In this analysis, markers of genomic instability were associated with tumor immune microenvironments across three large studies representing a total of 4,892 patients with breast cancer, including a large study population of Black and younger patients from the CBCS. The latter population is important given higher proportions of TP53 (26) and HRD (17) signatures in younger women and Black women. TP53 and HRD status were each associated with robust immune response in breast cancer and having either signature (vs. neither) modified the association between immune status and recurrence. These findings suggest that RNA-based signatures may be candidate markers for immunotherapy response, including the capability to detect a large proportion of immunogenic tumors that are not triple negative. Given the higher proportion of basal-like breast cancer among clinically ER+/HER2 and ER-borderline tumors in Black women (16), RNA-based measures for predicting immunotherapy could be particularly clinically meaningful among diverse populations.

Our previous work showed that immune classes were prognostic among ER-negative, but not ER-positive patients (31). The current work extended the population within which prognostication was significant to include additional ER-positive cases who had RNA-based evidence of genomic instability (40% of ER-positives; N = 228/571). If validated, this could extend eligible patients substantially. This marker could also be used in combination with other markers. For example, previous studies have shown that PD-L1 status and tumor mutation burden independently predict response to immune checkpoint blockade (40) and therefore may have additive value. Given limitations in tumor mutation burden as a biomarker (41), especially in breast cancer, a pathway-based approach has appealing advantages. In our data, both PD-L1-high and AGI were associated with adaptive immune response, and increased neoantigens from immunogenic indels were associated with AGI tumors, with no corresponding difference in neoantigen levels between PD-L1-high and PD-L1-low tumors.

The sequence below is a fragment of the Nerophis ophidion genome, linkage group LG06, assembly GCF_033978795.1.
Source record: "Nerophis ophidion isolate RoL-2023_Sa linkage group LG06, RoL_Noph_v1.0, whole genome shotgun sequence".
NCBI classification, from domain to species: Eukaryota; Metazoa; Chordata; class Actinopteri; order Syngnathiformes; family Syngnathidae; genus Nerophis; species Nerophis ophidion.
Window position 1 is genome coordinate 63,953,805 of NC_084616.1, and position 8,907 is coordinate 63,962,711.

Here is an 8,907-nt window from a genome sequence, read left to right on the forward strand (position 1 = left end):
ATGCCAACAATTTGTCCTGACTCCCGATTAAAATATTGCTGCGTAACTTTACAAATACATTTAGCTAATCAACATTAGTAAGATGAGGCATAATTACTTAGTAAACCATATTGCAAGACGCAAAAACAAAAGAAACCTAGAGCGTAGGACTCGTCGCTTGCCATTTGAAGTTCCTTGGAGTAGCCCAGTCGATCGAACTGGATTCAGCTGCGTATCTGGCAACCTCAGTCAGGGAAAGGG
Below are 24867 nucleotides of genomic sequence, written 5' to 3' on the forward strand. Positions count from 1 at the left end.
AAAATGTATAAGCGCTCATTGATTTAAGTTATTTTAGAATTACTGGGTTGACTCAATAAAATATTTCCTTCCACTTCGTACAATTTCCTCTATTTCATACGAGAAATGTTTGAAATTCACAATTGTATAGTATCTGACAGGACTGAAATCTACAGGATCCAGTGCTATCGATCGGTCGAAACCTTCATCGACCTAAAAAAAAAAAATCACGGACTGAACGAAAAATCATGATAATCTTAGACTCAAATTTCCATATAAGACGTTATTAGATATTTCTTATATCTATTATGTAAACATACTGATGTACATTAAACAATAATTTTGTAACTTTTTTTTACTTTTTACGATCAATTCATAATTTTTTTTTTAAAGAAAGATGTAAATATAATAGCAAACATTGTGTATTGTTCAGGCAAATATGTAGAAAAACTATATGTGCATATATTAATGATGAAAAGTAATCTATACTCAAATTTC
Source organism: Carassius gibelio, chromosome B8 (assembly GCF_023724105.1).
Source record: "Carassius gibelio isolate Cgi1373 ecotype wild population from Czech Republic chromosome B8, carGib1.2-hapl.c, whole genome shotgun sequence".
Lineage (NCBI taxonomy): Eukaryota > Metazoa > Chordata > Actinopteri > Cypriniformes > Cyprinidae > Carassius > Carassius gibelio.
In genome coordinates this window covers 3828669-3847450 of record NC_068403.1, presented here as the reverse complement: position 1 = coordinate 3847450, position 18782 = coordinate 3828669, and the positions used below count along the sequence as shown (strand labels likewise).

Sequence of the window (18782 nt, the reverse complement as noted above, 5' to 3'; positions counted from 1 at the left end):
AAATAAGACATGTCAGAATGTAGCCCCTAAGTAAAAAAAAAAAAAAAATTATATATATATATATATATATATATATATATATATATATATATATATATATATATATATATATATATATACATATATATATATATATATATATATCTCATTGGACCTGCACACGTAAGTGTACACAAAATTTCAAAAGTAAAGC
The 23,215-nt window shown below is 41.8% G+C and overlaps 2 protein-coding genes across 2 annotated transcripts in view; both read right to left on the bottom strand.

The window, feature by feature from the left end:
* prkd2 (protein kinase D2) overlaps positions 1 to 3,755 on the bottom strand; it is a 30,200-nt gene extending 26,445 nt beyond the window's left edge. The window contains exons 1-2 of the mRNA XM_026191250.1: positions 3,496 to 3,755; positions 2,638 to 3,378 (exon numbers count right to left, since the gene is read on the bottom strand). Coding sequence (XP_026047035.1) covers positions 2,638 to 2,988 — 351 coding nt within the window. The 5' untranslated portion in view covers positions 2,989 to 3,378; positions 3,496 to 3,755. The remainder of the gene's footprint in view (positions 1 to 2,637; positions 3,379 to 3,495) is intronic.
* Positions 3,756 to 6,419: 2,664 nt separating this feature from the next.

Our results should be interpreted in context of previous studies. A previous melanoma study identified a negative association between TP53-associated aneuploidy and response to CTLA-4 inhibitors (42), while studies in non–small cell lung cancer and esophagogastric adenocarcinoma tissue have found TP53 and HR mutations predicted response to immune checkpoint blockade (43, 44). These differences across cancer sites underscore that predictive markers may vary by tissue type. Similar to our previous work, others have identified a relationship between immune microenvironments and patient outcomes focused only on ER-negative breast cancers (12, 13, 31, 45, 46). These studies have not evaluated AGI, but promising data from the ISPY-2 trial recently identified a set of ER-positive tumors that responded to immune checkpoint blockade (47). This suggests that some ER-positive cases benefit from immunotherapy. Exploration of these biomarkers in retrospective studies of breast cancer immune checkpoint blockade and in diverse populations is an important future direction.